No Room for the Third Circuit's Ascertainability Requirement under New Jersey's Class Action Rules
In Carrera v. Bayer, 727 F.3d 300 (3d Cir. 2013), the Third Circuit set a new bar for class certification under Rule 23 of the Federal Rules of Civil Procedure: classes may not be certified unless individual class members can be identified. This requirement that class members be identifiable—also known as the ascertainabilityrequirement—has become “a subject of much discussion” and has not only left judges on the Third Circuit at odds on the issue, but even has the Rule 23 Subcommittee to the Advisory Committee on Civil Rules waffling on what its place in the federal rules should be. (Compare the Subcommittee’s October 2014 report wherein consideration of the requirement “warrant[s] making the effort” with its December 2014 report wherein the Subcommittee shifts the inquiry: “[I]s there both reason and opportunity to address [ascertainability] by new rule text?”).
Yet, despite the appearance of “ascertainability” in opinions across the country, the term remains absent in reported opinions in New Jersey. Since “ascertainability” first gained prominence in Third Circuit lexicon, no reported case in New Jersey has cited Carrera or its precursor Marcus v. BMW, 687 F.3d 583 (3d Cir. 2012), to discuss the ascertainability requirement.
Although New Jersey appellate courts have yet to chime in, it is worth noting that requiring class members to be identifiable prior to class certification does not seem to fit in New Jersey class action law. As first recognized in Gallano v. Running, 139 N.J. Super. 239 (Law Div. 1976), certif. denied, 75 N.J. 600 (1978), nowhere in New Jersey’s class certification requirements do the Court Rules require every class member to be identified—or even identifiable—by name.
Second, the New Jersey Court Rules provide courts with a mechanism for adjudicating claims on a class wide basis when class members cannot be readily identified. Rule 4:32-2(c) expressly permits a court to “confer benefits upon a fluid class, whose members may be, but need not have been members of the class in suit.” The Rule authorizes courts to certify a class even where it would be highly impracticable, if not impossible, to distribute the judgment, including in situations where class members cannot be identified feasibly. In the only reported case addressing Rule 4:32-2(c), the Appellate Division in Muise v GPU, Inc., 371 N.J. Super. 13 (App. Div. 2004), recognized that the Rule applies in situations where original class members cannot be located because it ensures that a culpable class action defendant cannot “‘walk away from the litigation scot-free’” simply because the class members cannot be identified by name.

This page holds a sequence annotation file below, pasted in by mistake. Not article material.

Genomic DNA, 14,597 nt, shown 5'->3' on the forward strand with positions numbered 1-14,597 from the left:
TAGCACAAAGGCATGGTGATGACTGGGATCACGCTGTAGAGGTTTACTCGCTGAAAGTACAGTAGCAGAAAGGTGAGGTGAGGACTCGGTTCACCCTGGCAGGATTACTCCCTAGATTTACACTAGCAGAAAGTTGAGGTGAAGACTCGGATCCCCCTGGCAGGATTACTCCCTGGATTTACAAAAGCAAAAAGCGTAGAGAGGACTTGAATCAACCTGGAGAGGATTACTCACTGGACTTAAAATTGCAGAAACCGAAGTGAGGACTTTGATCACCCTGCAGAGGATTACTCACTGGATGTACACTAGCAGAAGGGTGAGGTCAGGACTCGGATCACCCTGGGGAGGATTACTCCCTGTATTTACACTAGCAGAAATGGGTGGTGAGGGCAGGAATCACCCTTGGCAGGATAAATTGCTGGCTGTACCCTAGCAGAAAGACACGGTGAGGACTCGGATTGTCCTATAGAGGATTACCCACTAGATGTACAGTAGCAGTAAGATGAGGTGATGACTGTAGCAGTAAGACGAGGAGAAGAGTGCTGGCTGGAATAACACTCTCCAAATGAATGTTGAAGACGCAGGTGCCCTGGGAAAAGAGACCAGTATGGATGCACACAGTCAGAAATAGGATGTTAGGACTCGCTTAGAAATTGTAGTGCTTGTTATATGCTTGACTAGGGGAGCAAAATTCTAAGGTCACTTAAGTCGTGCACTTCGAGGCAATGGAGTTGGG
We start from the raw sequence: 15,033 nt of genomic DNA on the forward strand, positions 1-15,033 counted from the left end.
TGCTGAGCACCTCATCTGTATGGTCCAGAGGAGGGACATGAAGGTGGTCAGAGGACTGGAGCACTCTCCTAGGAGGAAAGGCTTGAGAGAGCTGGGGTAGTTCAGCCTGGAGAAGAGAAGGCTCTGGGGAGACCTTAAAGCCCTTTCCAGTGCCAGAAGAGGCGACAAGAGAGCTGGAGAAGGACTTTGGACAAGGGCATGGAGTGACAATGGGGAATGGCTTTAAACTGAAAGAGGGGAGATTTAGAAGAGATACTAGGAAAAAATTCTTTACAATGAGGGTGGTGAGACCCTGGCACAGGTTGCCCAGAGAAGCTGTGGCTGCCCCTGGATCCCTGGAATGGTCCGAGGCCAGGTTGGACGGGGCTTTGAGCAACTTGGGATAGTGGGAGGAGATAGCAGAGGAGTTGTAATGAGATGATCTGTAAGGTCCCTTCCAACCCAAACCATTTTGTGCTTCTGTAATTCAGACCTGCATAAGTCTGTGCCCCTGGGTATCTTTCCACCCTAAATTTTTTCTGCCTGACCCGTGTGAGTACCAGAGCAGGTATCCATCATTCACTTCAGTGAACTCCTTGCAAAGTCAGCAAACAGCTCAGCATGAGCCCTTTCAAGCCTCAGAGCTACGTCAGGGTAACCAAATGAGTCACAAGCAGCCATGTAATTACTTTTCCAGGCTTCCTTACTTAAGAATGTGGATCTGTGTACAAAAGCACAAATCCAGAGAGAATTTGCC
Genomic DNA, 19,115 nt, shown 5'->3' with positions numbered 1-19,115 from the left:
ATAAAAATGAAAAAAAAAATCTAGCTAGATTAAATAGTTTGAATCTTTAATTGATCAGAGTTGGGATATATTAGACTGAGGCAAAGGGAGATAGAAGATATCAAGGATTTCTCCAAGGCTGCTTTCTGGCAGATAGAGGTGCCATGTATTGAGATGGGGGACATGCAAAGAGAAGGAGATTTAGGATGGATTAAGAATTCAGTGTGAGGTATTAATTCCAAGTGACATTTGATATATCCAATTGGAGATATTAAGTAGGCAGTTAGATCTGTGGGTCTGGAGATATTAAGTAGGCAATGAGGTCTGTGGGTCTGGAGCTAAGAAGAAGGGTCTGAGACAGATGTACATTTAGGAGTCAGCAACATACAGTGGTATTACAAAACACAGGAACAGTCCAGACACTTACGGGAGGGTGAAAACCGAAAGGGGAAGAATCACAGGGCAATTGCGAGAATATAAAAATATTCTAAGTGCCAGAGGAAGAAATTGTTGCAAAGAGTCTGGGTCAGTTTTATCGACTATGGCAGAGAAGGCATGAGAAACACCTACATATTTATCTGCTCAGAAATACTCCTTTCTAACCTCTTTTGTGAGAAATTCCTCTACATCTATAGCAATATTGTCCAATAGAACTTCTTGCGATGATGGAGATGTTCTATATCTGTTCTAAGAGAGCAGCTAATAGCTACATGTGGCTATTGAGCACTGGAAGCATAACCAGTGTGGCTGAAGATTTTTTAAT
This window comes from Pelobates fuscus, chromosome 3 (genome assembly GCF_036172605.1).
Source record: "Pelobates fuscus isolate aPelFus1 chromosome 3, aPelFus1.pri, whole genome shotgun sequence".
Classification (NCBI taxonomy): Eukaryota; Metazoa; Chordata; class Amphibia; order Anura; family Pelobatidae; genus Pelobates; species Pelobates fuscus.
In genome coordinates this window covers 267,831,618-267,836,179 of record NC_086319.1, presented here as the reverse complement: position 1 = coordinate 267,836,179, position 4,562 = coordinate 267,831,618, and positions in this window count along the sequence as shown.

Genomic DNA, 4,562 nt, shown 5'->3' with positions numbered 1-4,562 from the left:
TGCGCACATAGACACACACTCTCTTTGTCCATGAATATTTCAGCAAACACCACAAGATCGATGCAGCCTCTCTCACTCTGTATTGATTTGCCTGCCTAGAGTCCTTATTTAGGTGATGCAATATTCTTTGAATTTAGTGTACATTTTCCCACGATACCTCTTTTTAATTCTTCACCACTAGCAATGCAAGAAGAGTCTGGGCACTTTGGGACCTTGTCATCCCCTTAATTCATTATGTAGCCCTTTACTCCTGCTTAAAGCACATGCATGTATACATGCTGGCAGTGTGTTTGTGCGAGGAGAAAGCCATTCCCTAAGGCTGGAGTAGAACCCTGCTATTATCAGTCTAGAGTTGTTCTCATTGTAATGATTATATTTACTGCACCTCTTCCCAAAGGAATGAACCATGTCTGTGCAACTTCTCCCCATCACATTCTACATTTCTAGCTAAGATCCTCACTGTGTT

The Supreme Court’s concern with culpable defendants effectively being conferred immunity is one ingrained in New Jersey’s class action jurisprudence. In Iliadis v. Wal-Mart Stores, Inc., 191 N.J. 88 (2007), the Court recognized that “[w]hen one inflicts minor harm across a dispersed population, the defendant is, as a practical matter, immune from liability unless a class is certified . . . . This Court, therefore, has been hesitant to provide defendants procedural shelter through a restrictive reading of the class-action rule.”
The Court’s concern has guided its decision in the context of consumer class actions. In Lee v. Carter-Reed Co., LLC, 203 N.J. 496 (2010), the Court warned that at times valid consumer fraud claims could go “unredressed,” because the perpetrator of that fraud could wield enormous economic power. In addressing its worry, the Court recognized that class actions grant vulnerable class members “access to the courthouse.” In fact, in Lee, the Court ordered that a class be certified in a false-advertising case involving small cash purchases of over-the-counter diet pills bought from third party retailers even though potential class members were not individually identifiable. (By comparison, Carrera was a consumer class action claiming deceptive labeling of a Bayer diet supplement.).
Fluid recovery’s place in New Jersey class action law, and the absence of any ascertainability requirement, squares with New Jersey class action precedent that requires Rule 4:32-1, et seq., to be liberally construed to allow class actions to proceed:
New Jersey courts, as well as federal courts construing the federal class action rule after which our rule is modelled [sic], have consistently held that the class action rule should be liberally construed. Delgozzo v. Kenny, 226 N.J. Super. 169, 179, (App. Div. 1993) (collecting cases); see also Varacallo v. Mass. Mut. Life Ins. Co., 332 N.J. Super. 31, 45 (App. Div. 2000) (holding, in consumer context, that “class actions should be liberally allowed . . . under circumstances that would make individual actions uneconomical to pursue”). Accordingly, a class action “should lie unless it is clearly infeasible.” Riley v. New Rapids Carpet Ctr., 61 N.J. 218, 225 (1972); see also Esplin v. Hirschi, 402 F.2d 94, 99 (10th Cir. 1968) (“[I]f there is to be an error made, let it be in favor and not against the maintenance of the class action.”), cert. denied, 394 U.S. 928 (1969).
Iliadis, 191 N.J. at 103 (“[sic]” original) (emphasis added). For further reading on New Jersey’s liberally construed class action law, check out Philip Stephen Fuoco & Joseph A. Osefchen’s “Leveling the Playing Field in the Garden State: A Guide to New Jersey Class Action Case Law,” 37 Rutgers L. J. 399 (2006).